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What is Sciatica?

Updated: Jul 24, 2023

Sciatica is one of the most common presenting complaints in clinic and research by the National Institute of Health and Care Excellence (NICE) shows us that up to 40% of people will experience symptoms of sciatica at some point during their life.

The sciatic nerve travels from the lower back, through the buttock and back of the thigh and then branches into the lower leg and foot. It is the longest and thickest nerve in the body and can be irritated or compressed at any point along that route.

Symptoms which are classically associated with sciatica include sharp electric, stabbing or burning pain along the course of the nerve, and because the nerve directly innervates the muscles in the back of the thigh, you might also experience a limp, weakness in the muscles, and hot and cold sensations in the affected leg. Your symptoms might be further exacerbated by bending forwards, twisting, and coughing or sneezing.

Causes of sciatica:

Inflammation irritating the nerve - This can follow an injury or infection

Piriformis Syndrome – A compression of the nerve in the buttock by the piriformis muscle

Herniated or prolapsed disc – When the soft cushion between the vertebrae becomes compromised and compresses the nerve.

Spinal Stenosis – When the spinal canal in your lower back becomes narrower.

When to seek medical advice

Most cases of sciatic pain will resolve successfully, but if you experience any of the following symptoms you should seek medical advice:

Sciatic symptoms in both legs

Severe weakness in both legs that is getting worse

Numbness around the genital/saddle region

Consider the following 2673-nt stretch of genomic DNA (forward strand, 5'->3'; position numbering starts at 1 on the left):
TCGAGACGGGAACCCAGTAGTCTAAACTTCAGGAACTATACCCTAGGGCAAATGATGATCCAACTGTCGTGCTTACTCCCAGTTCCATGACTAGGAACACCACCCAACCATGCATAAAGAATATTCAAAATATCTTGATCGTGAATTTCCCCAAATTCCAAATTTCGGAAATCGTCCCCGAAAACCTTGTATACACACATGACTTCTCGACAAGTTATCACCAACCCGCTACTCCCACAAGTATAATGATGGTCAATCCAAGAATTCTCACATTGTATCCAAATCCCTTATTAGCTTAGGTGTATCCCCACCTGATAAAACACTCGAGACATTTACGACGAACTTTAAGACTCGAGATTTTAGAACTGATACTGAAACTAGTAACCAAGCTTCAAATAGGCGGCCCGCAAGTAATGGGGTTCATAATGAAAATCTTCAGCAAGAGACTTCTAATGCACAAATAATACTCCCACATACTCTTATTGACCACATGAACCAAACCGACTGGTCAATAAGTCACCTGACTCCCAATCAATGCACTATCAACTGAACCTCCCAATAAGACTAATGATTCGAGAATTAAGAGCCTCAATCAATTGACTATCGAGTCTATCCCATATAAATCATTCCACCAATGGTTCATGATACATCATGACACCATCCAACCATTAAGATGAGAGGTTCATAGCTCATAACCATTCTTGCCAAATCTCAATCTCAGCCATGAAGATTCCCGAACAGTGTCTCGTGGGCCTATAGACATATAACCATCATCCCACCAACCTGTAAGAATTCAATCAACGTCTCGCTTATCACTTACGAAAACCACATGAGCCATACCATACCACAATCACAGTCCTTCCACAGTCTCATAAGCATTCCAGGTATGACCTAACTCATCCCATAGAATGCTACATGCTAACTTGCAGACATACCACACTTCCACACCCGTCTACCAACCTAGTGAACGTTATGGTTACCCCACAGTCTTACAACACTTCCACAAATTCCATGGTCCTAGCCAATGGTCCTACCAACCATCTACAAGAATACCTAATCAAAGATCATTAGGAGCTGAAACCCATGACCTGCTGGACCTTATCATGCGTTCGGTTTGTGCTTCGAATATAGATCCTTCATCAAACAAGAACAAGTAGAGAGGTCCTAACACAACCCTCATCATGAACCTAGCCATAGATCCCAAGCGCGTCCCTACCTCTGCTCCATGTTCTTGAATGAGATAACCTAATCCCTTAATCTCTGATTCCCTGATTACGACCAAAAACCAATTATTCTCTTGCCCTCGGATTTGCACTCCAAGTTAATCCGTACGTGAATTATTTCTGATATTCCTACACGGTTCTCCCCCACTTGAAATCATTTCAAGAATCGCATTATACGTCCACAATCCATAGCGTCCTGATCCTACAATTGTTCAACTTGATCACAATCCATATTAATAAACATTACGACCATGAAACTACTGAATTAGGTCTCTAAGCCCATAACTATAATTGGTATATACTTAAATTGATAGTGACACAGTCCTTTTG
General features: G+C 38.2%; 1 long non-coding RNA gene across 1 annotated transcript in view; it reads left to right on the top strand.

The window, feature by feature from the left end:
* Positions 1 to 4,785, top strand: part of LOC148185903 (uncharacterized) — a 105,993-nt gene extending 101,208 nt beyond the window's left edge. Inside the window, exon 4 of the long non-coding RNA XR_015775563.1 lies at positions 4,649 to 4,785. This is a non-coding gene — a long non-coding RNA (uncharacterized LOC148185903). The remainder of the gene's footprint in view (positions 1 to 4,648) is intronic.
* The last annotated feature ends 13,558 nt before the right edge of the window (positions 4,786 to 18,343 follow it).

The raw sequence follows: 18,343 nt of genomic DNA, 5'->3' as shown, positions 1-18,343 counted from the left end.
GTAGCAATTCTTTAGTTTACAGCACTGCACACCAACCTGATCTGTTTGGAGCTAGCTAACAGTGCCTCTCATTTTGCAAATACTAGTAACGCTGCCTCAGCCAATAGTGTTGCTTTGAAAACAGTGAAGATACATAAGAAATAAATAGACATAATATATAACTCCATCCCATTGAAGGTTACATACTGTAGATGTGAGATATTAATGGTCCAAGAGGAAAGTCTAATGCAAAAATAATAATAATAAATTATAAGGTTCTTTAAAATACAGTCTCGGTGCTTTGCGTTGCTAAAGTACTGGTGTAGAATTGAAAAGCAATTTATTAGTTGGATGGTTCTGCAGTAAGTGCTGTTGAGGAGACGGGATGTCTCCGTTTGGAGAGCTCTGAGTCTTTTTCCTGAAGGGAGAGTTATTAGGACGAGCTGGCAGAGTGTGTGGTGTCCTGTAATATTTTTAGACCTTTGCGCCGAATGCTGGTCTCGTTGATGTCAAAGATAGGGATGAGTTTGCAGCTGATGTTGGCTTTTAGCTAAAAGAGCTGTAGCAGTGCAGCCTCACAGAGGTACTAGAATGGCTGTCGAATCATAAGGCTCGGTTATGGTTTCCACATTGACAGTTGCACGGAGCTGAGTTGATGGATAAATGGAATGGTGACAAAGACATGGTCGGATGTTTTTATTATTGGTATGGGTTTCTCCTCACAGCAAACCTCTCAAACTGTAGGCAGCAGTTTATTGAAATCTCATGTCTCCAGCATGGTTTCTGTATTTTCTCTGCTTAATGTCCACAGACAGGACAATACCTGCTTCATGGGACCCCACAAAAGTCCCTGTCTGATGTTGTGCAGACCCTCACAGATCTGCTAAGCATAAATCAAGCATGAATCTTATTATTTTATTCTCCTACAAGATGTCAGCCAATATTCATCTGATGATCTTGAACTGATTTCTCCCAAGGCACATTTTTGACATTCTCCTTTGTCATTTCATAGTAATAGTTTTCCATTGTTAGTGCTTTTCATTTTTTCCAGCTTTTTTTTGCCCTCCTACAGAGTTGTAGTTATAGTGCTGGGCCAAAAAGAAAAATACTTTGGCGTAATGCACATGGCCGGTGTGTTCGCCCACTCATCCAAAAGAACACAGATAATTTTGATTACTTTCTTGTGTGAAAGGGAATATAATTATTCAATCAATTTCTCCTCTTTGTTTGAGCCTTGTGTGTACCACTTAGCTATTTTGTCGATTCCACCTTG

Abnormal change to your bowel or bladder movements. For example, difficulty starting urination or loss of bladder or bowel control.

How can an Osteopath help?

During your appointment with us we will take a full case history and carry out a thorough examination to establish if you are experiencing sciatica or another problem which may show itself in a similar way, for example sacroiliac joint dysfunction, lumbar spine facet joint irritation or hip conditions. We would then form a treatment plan specific to you, including hands on treatment and the prescription of exercises, or provide you with an onward referral should that be appropriate.

How can you help yourself?

Keep gently active, activities such as walking, swimming and Yoga or Pilates can be extremely beneficial. If you work at a desk, make sure you take regular breaks and keep moving around. Always be mindful of your posture, whether it’s when sitting at home relaxing or when carrying out more physical activities such as lifting.

Please feel free to get in touch if you need some help or advice.

Caroline Vass, Director & Osteopath

Read more about Caroline in Our Team section​


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